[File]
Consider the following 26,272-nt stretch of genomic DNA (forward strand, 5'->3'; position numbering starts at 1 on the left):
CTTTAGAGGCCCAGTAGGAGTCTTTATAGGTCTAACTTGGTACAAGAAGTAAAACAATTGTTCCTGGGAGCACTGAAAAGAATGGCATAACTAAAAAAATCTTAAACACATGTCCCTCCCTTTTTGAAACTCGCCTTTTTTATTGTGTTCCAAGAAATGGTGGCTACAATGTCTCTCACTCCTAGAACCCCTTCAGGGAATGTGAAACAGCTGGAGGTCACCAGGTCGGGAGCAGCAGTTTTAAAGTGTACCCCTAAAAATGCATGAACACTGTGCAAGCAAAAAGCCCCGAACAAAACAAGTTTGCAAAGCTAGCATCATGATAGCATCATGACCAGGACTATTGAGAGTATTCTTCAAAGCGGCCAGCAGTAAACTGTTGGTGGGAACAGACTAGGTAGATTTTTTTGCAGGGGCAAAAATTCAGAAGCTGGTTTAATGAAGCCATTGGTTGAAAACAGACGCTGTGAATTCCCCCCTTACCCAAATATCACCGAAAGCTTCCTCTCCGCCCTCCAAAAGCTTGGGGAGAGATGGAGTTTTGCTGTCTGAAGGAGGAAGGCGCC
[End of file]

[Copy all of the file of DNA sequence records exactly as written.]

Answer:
Consider the following 26,272-nt stretch of genomic DNA (forward strand, 5'->3'; position numbering starts at 1 on the left):
CTTTAGAGGCCCAGTAGGAGTCTTTATAGGTCTAACTTGGTACAAGAAGTAAAACAATTGTTCCTGGGAGCACTGAAAAGAATGGCATAACTAAAAAAATCTTAAACACATGTCCCTCCCTTTTTGAAACTCGCCTTTTTTATTGTGTTCCAAGAAATGGTGGCTACAATGTCTCTCACTCCTAGAACCCCTTCAGGGAATGTGAAACAGCTGGAGGTCACCAGGTCGGGAGCAGCAGTTTTAAAGTGTACCCCTAAAAATGCATGAACACTGTGCAAGCAAAAAGCCCCGAACAAAACAAGTTTGCAAAGCTAGCATCATGATAGCATCATGACCAGGACTATTGAGAGTATTCTTCAAAGCGGCCAGCAGTAAACTGTTGGTGGGAACAGACTAGGTAGATTTTTTTGCAGGGGCAAAAATTCAGAAGCTGGTTTAATGAAGCCATTGGTTGAAAACAGACGCTGTGAATTCCCCCCTTACCCAAATATCACCGAAAGCTTCCTCTCCGCCCTCCAAAAGCTTGGGGAGAGATGGAGTTTTGCTGTCTGAAGGAGGAAGGCGCC